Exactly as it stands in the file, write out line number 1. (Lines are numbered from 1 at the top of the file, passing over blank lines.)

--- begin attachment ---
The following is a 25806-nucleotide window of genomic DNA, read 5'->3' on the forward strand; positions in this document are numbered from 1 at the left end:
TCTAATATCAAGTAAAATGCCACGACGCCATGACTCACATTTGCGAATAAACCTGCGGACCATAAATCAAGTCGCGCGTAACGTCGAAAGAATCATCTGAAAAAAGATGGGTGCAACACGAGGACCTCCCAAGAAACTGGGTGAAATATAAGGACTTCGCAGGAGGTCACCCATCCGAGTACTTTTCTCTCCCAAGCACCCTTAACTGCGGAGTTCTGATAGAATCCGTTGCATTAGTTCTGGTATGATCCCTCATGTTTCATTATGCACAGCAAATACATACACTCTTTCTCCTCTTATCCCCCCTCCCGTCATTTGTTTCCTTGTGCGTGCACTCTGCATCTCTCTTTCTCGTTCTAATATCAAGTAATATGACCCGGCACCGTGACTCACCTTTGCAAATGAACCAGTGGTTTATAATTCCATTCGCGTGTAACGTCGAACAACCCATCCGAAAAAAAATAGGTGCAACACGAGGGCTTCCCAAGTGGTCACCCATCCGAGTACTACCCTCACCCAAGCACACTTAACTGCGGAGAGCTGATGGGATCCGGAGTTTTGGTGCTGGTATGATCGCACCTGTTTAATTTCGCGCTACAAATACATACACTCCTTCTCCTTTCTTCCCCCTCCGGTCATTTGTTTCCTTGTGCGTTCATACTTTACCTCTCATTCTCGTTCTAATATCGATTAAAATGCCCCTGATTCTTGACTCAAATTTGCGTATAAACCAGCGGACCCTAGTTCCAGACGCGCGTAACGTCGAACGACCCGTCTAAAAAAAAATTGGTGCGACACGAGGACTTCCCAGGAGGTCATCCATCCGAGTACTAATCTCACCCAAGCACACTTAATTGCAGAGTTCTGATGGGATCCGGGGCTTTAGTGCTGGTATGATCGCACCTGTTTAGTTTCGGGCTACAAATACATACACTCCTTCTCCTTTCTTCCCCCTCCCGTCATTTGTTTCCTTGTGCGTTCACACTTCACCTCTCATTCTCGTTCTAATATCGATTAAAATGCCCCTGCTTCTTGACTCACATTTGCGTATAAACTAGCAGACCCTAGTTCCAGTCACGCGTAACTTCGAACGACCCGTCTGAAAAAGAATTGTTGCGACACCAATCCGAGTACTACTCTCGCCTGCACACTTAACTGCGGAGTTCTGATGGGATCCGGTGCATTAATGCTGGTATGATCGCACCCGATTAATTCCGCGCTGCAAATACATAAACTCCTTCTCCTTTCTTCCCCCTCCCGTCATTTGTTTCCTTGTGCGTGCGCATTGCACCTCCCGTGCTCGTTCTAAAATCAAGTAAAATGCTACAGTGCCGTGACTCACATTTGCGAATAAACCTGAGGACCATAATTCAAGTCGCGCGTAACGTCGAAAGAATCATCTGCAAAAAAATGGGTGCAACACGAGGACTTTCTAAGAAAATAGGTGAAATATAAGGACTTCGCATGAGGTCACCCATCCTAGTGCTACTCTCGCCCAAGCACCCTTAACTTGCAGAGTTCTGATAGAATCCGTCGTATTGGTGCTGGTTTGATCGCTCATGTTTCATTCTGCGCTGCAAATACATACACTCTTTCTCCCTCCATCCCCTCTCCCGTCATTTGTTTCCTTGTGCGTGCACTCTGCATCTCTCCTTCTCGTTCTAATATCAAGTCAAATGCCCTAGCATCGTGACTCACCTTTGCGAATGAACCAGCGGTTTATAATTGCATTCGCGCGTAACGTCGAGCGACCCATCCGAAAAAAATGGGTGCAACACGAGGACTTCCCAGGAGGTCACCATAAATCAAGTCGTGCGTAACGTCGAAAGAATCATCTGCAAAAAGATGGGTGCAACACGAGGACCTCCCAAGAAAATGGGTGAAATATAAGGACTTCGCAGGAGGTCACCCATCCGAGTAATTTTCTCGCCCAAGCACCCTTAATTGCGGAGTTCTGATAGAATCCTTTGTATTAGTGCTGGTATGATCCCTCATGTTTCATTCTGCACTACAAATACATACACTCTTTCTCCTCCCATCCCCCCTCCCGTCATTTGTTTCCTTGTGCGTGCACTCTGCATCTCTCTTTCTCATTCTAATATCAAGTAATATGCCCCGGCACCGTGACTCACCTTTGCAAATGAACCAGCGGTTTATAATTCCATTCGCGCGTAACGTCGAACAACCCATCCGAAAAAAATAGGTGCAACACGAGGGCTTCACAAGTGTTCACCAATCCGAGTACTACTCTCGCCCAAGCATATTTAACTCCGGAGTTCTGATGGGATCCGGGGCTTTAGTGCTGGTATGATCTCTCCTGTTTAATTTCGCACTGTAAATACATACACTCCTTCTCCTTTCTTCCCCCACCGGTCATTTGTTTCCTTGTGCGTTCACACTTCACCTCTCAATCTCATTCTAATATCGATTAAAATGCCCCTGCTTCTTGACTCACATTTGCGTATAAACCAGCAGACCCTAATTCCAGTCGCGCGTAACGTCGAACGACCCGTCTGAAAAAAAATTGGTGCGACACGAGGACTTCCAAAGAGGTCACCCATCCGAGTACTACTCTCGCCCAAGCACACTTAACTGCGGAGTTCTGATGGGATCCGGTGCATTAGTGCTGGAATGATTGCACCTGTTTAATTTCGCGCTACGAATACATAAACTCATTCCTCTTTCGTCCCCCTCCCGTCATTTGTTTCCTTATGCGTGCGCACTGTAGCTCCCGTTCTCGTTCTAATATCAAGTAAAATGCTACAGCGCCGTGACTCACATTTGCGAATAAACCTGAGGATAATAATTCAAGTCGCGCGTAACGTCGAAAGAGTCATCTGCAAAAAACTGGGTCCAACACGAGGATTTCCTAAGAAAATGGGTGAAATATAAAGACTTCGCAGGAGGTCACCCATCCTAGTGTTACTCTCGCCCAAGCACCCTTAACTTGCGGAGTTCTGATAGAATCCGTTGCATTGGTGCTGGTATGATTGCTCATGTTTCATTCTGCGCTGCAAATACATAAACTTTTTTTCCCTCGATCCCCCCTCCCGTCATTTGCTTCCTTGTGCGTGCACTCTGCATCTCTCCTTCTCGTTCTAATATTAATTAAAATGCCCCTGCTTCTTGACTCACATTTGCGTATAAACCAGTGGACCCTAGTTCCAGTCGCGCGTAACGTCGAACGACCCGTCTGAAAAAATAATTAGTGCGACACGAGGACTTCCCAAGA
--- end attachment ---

The following is a 25806-nucleotide window of genomic DNA, read 5'->3' on the forward strand; positions in this document are numbered from 1 at the left end: